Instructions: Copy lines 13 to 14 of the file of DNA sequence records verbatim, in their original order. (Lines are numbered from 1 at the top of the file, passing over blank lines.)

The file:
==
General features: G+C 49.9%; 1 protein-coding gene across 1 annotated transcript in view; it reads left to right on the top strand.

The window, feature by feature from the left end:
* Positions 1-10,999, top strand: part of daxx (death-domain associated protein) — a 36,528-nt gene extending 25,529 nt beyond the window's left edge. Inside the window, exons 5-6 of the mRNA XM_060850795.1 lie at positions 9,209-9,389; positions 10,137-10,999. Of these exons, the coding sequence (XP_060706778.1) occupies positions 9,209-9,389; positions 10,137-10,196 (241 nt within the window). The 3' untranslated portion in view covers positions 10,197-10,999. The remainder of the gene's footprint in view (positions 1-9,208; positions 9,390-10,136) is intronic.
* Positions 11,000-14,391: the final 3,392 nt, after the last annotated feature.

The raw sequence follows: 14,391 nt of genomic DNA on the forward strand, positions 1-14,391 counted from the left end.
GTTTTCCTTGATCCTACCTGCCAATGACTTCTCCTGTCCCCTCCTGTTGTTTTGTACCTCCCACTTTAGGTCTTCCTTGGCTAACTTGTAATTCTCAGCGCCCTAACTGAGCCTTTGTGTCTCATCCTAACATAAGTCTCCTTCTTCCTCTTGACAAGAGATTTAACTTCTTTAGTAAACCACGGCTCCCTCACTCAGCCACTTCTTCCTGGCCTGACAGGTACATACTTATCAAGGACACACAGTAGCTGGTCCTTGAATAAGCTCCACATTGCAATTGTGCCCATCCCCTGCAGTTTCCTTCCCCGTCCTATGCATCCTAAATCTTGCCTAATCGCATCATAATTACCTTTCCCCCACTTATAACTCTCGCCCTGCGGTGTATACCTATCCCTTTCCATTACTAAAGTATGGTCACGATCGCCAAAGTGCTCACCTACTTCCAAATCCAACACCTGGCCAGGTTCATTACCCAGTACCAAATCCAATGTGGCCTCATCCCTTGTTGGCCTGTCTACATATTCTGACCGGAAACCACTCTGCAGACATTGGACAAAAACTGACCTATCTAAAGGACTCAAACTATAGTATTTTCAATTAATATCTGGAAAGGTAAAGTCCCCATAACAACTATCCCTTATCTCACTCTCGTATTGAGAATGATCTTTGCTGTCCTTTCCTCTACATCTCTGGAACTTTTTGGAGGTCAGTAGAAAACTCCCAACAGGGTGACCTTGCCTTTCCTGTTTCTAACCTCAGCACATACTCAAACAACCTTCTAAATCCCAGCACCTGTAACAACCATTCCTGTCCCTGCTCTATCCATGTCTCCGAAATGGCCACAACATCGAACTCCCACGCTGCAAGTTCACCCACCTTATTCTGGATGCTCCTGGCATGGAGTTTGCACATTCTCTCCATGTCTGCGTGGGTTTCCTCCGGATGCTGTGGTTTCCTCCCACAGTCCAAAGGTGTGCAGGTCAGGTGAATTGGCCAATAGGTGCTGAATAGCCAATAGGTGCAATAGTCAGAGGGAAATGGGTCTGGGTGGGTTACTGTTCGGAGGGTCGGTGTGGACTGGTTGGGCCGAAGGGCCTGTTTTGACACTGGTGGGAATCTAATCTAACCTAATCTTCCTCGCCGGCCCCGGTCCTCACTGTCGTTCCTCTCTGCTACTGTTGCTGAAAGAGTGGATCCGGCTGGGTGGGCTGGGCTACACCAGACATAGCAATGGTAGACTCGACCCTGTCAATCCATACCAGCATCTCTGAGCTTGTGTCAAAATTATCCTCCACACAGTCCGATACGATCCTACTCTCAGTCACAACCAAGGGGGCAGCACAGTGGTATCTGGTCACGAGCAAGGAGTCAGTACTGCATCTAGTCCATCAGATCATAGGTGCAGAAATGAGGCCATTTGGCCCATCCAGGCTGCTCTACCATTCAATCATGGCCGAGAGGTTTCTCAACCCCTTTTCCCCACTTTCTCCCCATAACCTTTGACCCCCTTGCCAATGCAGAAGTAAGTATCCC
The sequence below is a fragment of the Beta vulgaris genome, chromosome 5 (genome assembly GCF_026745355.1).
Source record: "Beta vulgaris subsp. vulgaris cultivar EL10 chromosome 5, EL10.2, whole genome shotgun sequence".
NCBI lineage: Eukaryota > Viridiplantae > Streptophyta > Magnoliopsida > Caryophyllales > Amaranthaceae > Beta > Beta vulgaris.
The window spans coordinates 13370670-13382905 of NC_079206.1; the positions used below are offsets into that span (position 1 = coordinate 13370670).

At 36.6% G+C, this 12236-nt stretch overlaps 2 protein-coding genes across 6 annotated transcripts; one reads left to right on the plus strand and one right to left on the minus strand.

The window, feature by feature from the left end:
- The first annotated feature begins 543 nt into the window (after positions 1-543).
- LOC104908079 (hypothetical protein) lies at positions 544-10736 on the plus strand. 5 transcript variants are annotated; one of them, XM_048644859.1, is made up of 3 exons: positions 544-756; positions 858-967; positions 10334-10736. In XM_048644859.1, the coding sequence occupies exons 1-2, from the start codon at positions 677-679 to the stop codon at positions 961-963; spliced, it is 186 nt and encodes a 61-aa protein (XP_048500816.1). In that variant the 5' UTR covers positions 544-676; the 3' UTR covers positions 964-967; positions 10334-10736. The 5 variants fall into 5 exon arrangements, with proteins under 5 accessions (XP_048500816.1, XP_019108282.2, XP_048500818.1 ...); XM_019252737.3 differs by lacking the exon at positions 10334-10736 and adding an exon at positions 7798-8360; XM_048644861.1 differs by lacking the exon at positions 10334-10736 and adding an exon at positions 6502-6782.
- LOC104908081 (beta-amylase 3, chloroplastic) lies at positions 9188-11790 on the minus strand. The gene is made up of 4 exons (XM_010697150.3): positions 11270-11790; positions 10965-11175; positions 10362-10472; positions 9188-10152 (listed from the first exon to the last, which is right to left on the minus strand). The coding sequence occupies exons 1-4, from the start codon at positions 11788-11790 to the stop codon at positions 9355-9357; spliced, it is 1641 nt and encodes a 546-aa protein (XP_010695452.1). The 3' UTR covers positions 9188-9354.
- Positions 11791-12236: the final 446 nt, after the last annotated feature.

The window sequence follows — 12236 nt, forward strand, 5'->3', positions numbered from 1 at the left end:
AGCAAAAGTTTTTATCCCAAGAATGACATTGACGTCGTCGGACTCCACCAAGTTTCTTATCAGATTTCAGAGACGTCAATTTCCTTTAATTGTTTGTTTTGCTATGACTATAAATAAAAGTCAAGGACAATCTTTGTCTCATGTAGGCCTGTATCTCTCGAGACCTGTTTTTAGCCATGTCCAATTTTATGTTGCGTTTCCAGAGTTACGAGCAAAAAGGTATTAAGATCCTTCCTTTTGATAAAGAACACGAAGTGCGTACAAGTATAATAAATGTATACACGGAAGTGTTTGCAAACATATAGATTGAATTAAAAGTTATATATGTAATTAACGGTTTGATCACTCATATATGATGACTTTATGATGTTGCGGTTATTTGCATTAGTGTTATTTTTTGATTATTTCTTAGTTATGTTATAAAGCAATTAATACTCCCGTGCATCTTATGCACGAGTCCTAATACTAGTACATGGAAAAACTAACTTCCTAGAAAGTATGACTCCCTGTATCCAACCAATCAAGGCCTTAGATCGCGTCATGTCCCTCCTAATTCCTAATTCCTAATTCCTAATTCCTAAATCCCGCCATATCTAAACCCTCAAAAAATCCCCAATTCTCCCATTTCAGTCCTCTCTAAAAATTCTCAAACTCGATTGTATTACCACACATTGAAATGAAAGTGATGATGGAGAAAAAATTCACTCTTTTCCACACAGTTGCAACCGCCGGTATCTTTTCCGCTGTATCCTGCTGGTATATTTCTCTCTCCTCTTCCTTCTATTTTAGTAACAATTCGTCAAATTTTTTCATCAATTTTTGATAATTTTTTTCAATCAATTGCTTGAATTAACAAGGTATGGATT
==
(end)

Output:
- The first annotated feature begins 543 nt into the window (after positions 1-543).
- LOC104908079 (hypothetical protein) lies at positions 544-10736 on the plus strand. 5 transcript variants are annotated; one of them, XM_048644859.1, is made up of 3 exons: positions 544-756; positions 858-967; positions 10334-10736. In XM_048644859.1, the coding sequence occupies exons 1-2, from the start codon at positions 677-679 to the stop codon at positions 961-963; spliced, it is 186 nt and encodes a 61-aa protein (XP_048500816.1). In that variant the 5' UTR covers positions 544-676; the 3' UTR covers positions 964-967; positions 10334-10736. The 5 variants fall into 5 exon arrangements, with proteins under 5 accessions (XP_048500816.1, XP_019108282.2, XP_048500818.1 ...); XM_019252737.3 differs by lacking the exon at positions 10334-10736 and adding an exon at positions 7798-8360; XM_048644861.1 differs by lacking the exon at positions 10334-10736 and adding an exon at positions 6502-6782.